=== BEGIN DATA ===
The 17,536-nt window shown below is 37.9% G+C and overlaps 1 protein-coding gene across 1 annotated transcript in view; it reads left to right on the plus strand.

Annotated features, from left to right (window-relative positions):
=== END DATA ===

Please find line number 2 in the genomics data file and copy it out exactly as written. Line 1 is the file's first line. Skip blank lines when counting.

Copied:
Annotated features, from left to right (window-relative positions):